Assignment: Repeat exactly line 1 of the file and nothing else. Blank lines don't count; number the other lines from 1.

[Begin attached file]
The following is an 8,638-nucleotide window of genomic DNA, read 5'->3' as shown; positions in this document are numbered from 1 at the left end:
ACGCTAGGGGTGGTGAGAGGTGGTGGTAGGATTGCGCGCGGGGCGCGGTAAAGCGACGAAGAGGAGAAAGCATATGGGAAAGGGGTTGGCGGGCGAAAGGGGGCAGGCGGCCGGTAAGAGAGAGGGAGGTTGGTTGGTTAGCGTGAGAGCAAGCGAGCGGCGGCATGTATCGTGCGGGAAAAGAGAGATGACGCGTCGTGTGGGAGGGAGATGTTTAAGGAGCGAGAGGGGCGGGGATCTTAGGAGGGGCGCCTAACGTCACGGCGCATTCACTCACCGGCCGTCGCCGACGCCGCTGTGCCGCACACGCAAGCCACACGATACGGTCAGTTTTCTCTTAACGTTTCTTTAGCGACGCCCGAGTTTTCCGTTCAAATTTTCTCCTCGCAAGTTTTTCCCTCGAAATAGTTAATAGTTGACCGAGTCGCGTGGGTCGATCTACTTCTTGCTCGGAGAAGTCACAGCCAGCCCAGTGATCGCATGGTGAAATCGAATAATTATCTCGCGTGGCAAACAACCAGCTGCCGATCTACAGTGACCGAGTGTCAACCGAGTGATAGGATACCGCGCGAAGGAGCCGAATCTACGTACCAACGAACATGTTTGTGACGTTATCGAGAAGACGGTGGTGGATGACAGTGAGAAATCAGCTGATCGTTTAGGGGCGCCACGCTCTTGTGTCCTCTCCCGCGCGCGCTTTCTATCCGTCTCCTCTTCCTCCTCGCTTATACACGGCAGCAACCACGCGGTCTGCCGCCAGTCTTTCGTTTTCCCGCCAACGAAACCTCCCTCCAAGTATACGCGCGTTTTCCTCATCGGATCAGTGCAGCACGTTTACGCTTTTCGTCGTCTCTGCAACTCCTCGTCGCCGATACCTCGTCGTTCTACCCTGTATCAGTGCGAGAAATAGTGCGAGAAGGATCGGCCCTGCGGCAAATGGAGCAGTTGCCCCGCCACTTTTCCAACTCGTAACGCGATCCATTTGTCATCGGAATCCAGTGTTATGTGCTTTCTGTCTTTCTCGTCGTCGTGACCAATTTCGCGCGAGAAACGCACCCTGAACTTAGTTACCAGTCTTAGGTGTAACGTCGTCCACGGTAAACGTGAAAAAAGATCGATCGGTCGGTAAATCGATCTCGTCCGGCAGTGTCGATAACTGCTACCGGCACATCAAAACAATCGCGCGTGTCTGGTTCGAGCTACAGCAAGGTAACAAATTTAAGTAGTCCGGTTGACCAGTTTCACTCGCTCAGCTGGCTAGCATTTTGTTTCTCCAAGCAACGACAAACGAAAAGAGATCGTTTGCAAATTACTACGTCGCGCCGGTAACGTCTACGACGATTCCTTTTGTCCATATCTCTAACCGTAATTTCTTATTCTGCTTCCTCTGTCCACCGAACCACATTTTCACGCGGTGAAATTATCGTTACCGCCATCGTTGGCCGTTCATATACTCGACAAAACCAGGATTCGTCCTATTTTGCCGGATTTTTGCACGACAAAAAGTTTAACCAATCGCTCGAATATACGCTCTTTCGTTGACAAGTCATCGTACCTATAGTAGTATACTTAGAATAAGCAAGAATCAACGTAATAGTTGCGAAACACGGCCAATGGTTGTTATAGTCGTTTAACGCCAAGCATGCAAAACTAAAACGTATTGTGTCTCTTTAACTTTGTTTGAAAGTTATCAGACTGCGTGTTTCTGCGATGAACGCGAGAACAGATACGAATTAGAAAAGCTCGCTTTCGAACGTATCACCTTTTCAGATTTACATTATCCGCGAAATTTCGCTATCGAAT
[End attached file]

The following is an 8,638-nucleotide window of genomic DNA, read 5'->3' as shown; positions in this document are numbered from 1 at the left end: